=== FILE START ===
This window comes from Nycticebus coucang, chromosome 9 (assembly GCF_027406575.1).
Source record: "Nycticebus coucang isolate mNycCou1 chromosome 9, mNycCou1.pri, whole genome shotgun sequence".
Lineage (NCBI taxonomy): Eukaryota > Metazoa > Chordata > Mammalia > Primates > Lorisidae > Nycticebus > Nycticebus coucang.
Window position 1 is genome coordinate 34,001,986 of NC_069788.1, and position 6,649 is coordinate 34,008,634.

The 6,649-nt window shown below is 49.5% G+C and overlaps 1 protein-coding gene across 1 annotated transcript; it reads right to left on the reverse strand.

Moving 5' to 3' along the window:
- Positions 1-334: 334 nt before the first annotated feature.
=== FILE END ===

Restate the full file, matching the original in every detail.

This window comes from Nycticebus coucang, chromosome 9 (assembly GCF_027406575.1).
Source record: "Nycticebus coucang isolate mNycCou1 chromosome 9, mNycCou1.pri, whole genome shotgun sequence".
Lineage (NCBI taxonomy): Eukaryota > Metazoa > Chordata > Mammalia > Primates > Lorisidae > Nycticebus > Nycticebus coucang.
Window position 1 is genome coordinate 34,001,986 of NC_069788.1, and position 6,649 is coordinate 34,008,634.

The 6,649-nt window shown below is 49.5% G+C and overlaps 1 protein-coding gene across 1 annotated transcript; it reads right to left on the reverse strand.

Moving 5' to 3' along the window:
- Positions 1-334: 334 nt before the first annotated feature.